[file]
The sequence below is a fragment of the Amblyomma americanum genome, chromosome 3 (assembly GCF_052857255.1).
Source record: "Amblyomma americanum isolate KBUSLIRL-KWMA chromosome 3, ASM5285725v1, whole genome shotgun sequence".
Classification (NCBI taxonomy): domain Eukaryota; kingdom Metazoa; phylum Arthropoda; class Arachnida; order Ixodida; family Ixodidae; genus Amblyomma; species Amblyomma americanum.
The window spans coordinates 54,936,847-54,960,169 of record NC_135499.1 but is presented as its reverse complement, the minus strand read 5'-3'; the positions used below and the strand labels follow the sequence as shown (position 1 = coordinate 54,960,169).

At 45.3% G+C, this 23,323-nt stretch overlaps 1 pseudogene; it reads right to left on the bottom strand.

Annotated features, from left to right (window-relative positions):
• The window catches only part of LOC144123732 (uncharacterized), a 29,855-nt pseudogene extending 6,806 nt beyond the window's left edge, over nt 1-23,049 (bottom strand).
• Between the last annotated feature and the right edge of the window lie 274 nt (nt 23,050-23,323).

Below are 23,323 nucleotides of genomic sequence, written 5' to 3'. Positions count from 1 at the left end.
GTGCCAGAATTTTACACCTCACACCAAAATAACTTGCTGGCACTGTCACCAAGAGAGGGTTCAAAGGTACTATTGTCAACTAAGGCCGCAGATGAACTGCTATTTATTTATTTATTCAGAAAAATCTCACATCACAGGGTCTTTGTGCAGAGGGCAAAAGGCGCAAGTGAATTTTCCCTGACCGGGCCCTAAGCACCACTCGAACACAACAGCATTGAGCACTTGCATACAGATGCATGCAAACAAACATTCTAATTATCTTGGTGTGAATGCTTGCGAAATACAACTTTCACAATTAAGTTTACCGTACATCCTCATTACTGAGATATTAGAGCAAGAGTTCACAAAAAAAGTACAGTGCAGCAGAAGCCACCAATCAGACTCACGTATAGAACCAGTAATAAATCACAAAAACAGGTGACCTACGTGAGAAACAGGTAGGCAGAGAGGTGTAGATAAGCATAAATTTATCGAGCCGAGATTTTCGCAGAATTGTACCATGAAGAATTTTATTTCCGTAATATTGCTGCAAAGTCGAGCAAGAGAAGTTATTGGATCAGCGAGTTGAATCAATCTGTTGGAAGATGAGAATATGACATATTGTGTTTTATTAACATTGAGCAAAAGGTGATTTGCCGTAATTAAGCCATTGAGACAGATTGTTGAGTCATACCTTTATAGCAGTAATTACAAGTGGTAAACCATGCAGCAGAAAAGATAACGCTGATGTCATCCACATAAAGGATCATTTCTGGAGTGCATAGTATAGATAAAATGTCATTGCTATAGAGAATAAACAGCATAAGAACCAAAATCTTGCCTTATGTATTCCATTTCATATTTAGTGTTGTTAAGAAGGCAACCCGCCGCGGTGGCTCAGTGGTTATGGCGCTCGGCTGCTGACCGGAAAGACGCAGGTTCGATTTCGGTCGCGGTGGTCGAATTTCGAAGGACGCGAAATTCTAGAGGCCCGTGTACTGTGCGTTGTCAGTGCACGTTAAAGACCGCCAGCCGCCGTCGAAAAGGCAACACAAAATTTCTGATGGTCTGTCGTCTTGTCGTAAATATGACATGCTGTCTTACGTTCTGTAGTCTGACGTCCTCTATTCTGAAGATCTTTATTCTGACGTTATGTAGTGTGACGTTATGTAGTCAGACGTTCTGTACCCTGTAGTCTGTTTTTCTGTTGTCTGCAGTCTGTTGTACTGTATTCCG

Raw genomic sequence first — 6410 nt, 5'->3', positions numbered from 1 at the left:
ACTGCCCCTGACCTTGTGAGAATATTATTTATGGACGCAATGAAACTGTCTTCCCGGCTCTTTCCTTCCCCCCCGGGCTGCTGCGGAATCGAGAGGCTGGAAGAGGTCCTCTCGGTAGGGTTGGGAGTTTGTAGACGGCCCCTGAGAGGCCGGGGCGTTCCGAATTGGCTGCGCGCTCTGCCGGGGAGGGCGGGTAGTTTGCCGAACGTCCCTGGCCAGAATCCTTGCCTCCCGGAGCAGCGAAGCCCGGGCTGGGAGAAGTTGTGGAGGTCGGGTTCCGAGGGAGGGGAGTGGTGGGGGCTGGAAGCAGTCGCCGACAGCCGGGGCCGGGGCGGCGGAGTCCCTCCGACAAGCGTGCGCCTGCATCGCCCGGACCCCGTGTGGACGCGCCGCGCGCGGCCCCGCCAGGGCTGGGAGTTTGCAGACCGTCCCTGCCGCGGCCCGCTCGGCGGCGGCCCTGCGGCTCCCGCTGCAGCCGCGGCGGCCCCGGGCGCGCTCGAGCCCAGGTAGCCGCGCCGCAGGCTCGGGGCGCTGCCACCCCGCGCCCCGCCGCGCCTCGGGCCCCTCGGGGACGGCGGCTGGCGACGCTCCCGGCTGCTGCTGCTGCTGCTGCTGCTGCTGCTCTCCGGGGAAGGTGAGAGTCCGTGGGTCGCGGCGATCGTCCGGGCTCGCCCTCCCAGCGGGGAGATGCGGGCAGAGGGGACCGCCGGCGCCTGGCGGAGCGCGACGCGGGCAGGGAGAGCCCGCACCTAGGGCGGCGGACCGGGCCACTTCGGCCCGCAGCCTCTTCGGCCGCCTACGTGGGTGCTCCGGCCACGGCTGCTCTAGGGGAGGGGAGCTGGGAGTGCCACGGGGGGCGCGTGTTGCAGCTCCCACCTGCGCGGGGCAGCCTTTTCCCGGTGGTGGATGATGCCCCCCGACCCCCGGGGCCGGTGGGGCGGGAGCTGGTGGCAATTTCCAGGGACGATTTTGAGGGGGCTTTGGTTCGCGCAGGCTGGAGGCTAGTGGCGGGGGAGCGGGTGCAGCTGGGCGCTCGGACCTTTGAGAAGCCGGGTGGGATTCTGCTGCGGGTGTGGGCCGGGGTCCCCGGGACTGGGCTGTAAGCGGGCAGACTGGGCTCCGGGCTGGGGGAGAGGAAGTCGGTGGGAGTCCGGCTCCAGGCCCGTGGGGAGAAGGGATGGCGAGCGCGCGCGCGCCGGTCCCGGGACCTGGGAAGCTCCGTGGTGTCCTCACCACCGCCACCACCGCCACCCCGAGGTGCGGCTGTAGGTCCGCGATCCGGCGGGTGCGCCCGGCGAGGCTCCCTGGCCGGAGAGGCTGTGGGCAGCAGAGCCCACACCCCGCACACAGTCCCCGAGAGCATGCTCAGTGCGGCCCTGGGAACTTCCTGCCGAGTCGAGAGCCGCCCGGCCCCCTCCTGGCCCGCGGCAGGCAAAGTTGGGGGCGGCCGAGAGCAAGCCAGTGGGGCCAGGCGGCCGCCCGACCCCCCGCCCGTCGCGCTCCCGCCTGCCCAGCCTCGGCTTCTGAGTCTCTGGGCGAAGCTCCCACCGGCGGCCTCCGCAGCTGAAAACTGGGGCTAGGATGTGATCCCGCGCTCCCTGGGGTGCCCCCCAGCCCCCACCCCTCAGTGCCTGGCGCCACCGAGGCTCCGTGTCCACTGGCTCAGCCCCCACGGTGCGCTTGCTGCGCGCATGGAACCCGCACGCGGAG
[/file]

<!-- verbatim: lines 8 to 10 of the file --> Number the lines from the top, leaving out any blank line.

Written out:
• Between the last annotated feature and the right edge of the window lie 274 nt (nt 23,050-23,323).

Below are 23,323 nucleotides of genomic sequence, written 5' to 3'. Positions count from 1 at the left end.
GTGCCAGAATTTTACACCTCACACCAAAATAACTTGCTGGCACTGTCACCAAGAGAGGGTTCAAAGGTACTATTGTCAACTAAGGCCGCAGATGAACTGCTATTTATTTATTTATTCAGAAAAATCTCACATCACAGGGTCTTTGTGCAGAGGGCAAAAGGCGCAAGTGAATTTTCCCTGACCGGGCCCTAAGCACCACTCGAACACAACAGCATTGAGCACTTGCATACAGATGCATGCAAACAAACATTCTAATTATCTTGGTGTGAATGCTTGCGAAATACAACTTTCACAATTAAGTTTACCGTACATCCTCATTACTGAGATATTAGAGCAAGAGTTCACAAAAAAAGTACAGTGCAGCAGAAGCCACCAATCAGACTCACGTATAGAACCAGTAATAAATCACAAAAACAGGTGACCTACGTGAGAAACAGGTAGGCAGAGAGGTGTAGATAAGCATAAATTTATCGAGCCGAGATTTTCGCAGAATTGTACCATGAAGAATTTTATTTCCGTAATATTGCTGCAAAGTCGAGCAAGAGAAGTTATTGGATCAGCGAGTTGAATCAATCTGTTGGAAGATGAGAATATGACATATTGTGTTTTATTAACATTGAGCAAAAGGTGATTTGCCGTAATTAAGCCATTGAGACAGATTGTTGAGTCATACCTTTATAGCAGTAATTACAAGTGGTAAACCATGCAGCAGAAAAGATAACGCTGATGTCATCCACATAAAGGATCATTTCTGGAGTGCATAGTATAGATAAAATGTCATTGCTATAGAGAATAAACAGCATAAGAACCAAAATCTTGCCTTATGTATTCCATTTCATATTTAGTGTTGTTAAGAAGGCAACCCGCCGCGGTGGCTCAGTGGTTATGGCGCTCGGCTGCTGACCGGAAAGACGCAGGTTCGATTTCGGTCGCGGTGGTCGAATTTCGAAGGACGCGAAATTCTAGAGGCCCGTGTACTGTGCGTTGTCAGTGCACGTTAAAGACCGCCAGCCGCCGTCGAAAAGGCAACACAAAATTTCTGATGGTCTGTCGTCTTGTCGTAAATATGACATGCTGTCTTACGTTCTGTAGTCTGACGTCCTCTATTCTGAAGATCTTTATTCTGACGTTATGTAGTGTGACGTTATGTAGTCAGACGTTCTGTACCCTGTAGTCTGTTTTTCTGTTGTCTGCAGTCTGTTGTACTGTATTCCG